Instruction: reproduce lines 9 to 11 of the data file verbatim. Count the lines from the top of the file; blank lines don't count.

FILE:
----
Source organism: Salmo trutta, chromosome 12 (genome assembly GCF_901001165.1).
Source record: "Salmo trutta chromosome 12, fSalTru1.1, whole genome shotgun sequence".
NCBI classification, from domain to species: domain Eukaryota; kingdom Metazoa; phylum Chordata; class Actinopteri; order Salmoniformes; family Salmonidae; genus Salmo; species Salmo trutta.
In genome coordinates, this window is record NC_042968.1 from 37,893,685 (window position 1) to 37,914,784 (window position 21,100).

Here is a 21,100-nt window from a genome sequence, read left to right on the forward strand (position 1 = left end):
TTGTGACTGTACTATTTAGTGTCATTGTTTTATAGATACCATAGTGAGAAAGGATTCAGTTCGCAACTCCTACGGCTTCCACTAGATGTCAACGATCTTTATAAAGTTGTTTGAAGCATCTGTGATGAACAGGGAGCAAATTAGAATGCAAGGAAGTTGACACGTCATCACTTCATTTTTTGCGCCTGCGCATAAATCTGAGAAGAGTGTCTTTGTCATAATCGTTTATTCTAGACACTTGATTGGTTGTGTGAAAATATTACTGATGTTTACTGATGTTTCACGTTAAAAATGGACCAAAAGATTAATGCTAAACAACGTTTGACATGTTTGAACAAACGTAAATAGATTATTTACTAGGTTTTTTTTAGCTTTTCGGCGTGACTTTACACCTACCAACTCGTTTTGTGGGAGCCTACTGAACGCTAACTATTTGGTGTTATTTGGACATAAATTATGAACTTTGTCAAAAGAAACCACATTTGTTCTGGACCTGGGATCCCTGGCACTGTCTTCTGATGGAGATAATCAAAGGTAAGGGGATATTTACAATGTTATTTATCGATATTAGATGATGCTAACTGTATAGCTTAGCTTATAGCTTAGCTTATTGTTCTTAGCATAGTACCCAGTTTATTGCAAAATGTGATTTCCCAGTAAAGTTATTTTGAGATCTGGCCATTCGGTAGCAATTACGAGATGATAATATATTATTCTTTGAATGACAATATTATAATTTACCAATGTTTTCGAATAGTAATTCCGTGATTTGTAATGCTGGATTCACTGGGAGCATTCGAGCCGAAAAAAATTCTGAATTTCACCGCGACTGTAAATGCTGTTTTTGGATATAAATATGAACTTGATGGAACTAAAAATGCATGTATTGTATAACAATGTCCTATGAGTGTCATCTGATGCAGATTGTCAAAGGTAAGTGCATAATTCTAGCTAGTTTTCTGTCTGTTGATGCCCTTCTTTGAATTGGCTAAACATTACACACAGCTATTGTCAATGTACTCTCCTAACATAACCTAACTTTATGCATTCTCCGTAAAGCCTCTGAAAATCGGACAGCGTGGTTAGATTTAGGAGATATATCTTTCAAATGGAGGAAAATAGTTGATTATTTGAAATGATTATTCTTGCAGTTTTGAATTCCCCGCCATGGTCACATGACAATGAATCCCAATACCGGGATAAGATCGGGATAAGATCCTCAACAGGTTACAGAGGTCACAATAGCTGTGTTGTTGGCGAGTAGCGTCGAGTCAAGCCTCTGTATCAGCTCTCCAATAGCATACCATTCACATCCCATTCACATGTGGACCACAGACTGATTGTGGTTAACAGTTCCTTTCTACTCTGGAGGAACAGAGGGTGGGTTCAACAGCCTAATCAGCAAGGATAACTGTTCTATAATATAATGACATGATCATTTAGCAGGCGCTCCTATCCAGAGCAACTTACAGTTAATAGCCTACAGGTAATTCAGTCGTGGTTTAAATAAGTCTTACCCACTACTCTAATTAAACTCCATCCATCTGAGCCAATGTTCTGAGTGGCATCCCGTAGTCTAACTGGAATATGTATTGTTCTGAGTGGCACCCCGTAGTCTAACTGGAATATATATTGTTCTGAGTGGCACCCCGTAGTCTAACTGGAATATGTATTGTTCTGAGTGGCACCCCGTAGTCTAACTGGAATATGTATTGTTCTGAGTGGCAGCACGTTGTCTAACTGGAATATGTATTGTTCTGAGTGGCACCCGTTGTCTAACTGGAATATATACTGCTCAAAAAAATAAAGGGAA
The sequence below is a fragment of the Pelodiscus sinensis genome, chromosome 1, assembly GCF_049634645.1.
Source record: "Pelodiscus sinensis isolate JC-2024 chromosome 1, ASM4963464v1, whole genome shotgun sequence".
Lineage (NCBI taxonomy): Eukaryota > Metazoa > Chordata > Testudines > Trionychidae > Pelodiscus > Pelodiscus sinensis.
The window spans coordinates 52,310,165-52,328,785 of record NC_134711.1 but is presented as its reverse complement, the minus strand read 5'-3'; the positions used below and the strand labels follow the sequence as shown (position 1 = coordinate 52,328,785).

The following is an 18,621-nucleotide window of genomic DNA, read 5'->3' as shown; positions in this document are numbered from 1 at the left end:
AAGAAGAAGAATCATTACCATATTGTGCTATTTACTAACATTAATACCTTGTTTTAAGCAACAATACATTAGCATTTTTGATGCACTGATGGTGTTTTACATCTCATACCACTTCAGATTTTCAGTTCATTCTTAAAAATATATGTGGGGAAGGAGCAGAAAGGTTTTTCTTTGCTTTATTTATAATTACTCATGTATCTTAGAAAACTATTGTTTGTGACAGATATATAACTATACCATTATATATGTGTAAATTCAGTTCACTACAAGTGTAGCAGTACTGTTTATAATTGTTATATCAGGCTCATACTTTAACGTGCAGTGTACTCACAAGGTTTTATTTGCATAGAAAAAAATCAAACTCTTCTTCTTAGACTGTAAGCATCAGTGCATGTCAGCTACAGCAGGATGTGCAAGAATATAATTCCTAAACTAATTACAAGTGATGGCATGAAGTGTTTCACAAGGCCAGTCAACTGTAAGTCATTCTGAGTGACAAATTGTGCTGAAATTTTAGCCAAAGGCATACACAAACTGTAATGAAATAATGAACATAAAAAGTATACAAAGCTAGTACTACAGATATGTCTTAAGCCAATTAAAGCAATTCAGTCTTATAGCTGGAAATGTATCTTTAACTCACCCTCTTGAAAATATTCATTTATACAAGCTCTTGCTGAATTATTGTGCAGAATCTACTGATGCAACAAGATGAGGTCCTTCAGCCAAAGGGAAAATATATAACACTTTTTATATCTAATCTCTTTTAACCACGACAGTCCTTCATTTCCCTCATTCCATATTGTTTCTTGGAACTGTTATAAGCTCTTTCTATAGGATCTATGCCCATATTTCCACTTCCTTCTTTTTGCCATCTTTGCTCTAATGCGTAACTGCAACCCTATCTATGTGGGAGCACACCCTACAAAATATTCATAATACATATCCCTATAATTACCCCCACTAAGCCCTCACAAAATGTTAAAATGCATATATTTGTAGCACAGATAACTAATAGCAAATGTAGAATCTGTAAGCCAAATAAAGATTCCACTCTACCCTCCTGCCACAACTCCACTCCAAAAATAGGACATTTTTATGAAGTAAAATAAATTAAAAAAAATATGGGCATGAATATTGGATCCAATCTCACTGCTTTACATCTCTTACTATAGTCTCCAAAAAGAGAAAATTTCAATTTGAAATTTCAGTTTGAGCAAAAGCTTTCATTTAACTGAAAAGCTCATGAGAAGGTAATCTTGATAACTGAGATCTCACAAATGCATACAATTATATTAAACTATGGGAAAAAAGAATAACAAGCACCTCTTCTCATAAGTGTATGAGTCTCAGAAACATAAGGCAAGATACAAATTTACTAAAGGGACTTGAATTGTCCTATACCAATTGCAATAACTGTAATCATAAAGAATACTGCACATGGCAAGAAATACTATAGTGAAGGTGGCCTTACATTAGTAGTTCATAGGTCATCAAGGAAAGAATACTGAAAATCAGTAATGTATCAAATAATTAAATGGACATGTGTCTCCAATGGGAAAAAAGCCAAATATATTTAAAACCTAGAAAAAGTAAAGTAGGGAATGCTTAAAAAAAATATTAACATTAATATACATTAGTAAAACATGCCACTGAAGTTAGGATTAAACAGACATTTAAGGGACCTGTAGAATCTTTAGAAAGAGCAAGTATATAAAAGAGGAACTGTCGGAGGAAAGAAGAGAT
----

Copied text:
Lineage (NCBI taxonomy): Eukaryota > Metazoa > Chordata > Testudines > Trionychidae > Pelodiscus > Pelodiscus sinensis.
The window spans coordinates 52,310,165-52,328,785 of record NC_134711.1 but is presented as its reverse complement, the minus strand read 5'-3'; the positions used below and the strand labels follow the sequence as shown (position 1 = coordinate 52,328,785).

The following is an 18,621-nucleotide window of genomic DNA, read 5'->3' as shown; positions in this document are numbered from 1 at the left end: